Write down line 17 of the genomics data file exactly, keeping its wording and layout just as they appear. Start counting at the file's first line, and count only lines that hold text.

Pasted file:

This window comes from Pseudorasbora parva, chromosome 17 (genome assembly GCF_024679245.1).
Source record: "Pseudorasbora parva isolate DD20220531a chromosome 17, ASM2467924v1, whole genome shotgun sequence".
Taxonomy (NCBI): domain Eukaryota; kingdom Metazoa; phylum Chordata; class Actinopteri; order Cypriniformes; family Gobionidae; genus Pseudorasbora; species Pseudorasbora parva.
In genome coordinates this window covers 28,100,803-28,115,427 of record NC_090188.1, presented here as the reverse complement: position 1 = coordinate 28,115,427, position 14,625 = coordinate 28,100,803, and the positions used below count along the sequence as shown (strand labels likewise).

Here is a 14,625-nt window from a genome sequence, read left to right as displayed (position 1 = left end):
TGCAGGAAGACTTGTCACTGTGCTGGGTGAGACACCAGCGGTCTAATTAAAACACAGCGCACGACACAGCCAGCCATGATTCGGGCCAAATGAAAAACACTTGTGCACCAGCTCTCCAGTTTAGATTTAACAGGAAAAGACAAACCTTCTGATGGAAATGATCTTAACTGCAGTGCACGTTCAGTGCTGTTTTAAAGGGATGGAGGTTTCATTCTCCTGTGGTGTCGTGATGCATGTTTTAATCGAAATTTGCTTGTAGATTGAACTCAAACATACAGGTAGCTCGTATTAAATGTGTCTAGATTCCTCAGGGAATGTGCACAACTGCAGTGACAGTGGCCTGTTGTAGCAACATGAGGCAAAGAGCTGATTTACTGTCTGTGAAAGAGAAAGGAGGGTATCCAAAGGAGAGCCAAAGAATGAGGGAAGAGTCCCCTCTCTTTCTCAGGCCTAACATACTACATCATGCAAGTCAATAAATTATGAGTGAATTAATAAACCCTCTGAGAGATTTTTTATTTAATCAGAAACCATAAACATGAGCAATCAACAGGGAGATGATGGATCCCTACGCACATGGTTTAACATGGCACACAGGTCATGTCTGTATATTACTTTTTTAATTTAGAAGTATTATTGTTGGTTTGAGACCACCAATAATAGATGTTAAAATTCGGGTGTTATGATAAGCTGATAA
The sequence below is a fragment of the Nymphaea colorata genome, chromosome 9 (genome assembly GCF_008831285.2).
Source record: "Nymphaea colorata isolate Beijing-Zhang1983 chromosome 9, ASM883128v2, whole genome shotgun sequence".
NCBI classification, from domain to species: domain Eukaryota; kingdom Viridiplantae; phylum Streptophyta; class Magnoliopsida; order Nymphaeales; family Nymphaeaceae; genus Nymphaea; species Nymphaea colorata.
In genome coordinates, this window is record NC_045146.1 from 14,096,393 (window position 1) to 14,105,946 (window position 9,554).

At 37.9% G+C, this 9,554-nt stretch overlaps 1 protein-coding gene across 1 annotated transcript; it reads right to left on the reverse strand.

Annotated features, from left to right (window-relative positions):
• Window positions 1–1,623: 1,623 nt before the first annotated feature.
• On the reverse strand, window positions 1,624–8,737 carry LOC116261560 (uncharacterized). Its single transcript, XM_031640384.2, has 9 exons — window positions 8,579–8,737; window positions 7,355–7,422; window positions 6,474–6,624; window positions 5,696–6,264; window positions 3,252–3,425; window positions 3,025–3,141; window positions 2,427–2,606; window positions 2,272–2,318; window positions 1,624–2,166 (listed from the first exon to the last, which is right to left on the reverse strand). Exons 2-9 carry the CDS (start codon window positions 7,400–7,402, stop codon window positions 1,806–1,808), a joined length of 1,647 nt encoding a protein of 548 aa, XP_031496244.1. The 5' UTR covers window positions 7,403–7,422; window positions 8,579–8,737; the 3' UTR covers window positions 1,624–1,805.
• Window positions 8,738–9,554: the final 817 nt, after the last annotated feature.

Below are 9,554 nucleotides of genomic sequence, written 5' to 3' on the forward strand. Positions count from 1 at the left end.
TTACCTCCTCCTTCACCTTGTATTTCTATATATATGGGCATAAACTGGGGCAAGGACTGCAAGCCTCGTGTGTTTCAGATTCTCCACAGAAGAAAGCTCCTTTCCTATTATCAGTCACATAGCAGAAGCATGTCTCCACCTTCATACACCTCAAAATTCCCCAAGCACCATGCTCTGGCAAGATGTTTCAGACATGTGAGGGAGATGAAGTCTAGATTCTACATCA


TTACCTCCTCCTTCACCTTGTATTTCTATATATATGGGCATAAACTGGGGCAAGGACTGCAAGCCTCGTGTGTTTCAGATTCTCCACAGAAGAAAGCTCCTTTCCTATTATCAGTCACATAGCAGAAGCATGTCTCCACCTTCATACACCTCAAAATTCCCCAAGCACCATGCTCTGGCAAGATGTTTCAGACATGTGAGGGAGATGAAGTCTAGATTCTACATCA